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Java Programming with Oracle SQLJ: Contexts and Multithreading
Pages: 1, 2, 3, 4, 5

Connection Contexts

A connection context represents a connection to a particular database schema. So far, all the SQLJ programs you have seen have used one database connection, established using a call to the Oracle.connect( ) method. For example, the program FundamentalExample1.sqlj described in Chapter 3 used the following call to connect to the fundamental_user schema:



Oracle.connect(
  "jdbc:oracle:thin:@localhost:1521:orcl",
  "fundamental_user",
  "fundamental_password"
);

A call to the Oracle.connect( ) method creates an object of the sqlj.runtime.ref.DefaultContext class, which may then be used to access the database. This DefaultContext object is known as the default connection context, and it is the database connection that the rest of the program uses by default when performing SQL operations. You can create additional connection contexts in order to make multiple database connections.

Multiple Database Connections

Sometimes, a single database connection may not be enough for your program to accomplish its task. For example, you might need to connect to two or more schemas in the database at the same time to retrieve the data you need. It is possible to create multiple database connections by explicitly creating additional objects of the DefaultContext class.

The oracle.sqlj.runtime.Oracle class contains a method named getConnection( ) that creates and returns a DefaultContext object, which may then be stored in a DefaultContext object that you explicitly create. The syntax for the getConnection( ) method is the same as for the connect( ) method. For example, the following statement creates a DefaultContext object named conn_context1 that connects to the fundamental_user schema:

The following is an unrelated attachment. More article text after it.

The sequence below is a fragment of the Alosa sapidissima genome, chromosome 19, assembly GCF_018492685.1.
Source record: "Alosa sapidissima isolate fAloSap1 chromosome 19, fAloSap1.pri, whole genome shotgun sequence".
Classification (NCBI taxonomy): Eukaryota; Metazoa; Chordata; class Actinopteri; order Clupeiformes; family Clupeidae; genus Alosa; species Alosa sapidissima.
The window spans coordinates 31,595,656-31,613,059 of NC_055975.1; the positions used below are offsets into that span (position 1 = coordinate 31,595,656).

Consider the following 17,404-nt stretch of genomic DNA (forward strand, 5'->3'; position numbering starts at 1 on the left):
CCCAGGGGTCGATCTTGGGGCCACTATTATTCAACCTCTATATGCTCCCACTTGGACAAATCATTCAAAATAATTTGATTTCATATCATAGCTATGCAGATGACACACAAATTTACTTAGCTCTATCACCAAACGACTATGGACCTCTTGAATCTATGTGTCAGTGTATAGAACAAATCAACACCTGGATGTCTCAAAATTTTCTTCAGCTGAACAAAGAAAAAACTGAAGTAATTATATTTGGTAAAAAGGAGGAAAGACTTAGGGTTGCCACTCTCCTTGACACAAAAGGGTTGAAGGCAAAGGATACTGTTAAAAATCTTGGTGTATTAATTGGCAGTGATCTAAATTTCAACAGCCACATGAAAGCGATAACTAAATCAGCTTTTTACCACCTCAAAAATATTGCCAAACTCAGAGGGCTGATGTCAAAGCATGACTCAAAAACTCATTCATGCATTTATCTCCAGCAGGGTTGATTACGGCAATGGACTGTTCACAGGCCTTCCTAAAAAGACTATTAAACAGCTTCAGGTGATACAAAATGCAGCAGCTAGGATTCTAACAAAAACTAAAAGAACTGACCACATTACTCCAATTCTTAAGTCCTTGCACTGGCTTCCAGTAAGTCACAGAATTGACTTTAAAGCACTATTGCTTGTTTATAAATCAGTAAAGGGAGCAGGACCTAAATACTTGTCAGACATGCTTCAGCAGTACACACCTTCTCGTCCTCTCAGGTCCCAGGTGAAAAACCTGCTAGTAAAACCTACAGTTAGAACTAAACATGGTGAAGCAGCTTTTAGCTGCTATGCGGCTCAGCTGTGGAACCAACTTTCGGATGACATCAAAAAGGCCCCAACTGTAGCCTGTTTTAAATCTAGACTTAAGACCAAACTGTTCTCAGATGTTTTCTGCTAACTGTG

DefaultContext conn_context1 = Oracle.getConnection(
  "jdbc:oracle:thin:@localhost:1521:orcl",
  "fundamental_user",
  "fundamental_password"
);

The statement in this example calls the getConnection( ) method to create and return a DefaultContext object. That object is then assigned to conn_context1. Multiple connections may be made to the same schema using multiple DefaultContext objects. For example, the following statement creates another connection context named conn_context2, which also accesses the fundamental_user schema:

DefaultContext conn_context2 = Oracle.getConnection(
  "jdbc:oracle:thin:@localhost:1521:orcl",
  "fundamental_user",
  "fundamental_password"
);

An important point to note when working with multiple connection contexts is that each connection context establishes its own database session. As a result, each connection context has its own transaction in the database.

Specifying the connection context to use

Now that you have seen how to create connection contexts, you must be asking yourself, "How do I tell SQLJ which connection context to use?" There are two ways you can do this. The first is to include the name of the connection context in the SQLJ executable statement. This is done using the following syntax:

#sql [connection_context_name] { SQL_statement };

TIP: The brackets around the connection context name in this syntax do not indicate an optional syntax element. They are actually part of the statement.

The syntax elements are as follows:

  • connection_context_name -- The name of the connection context to use for the embedded SQL statement.
  • SQL_statement -- The embedded SQL statement.

If a connection context name is not specified, then the default connection context is used to perform the SQL statement. The following example uses the connection context conn_context1 created earlier to update a row in the customers table:

#sql [conn_context1] {
  UPDATE
    customers
  SET
    first_name = 'John',
    last_name = 'Doe'
  WHERE
    id = 1
};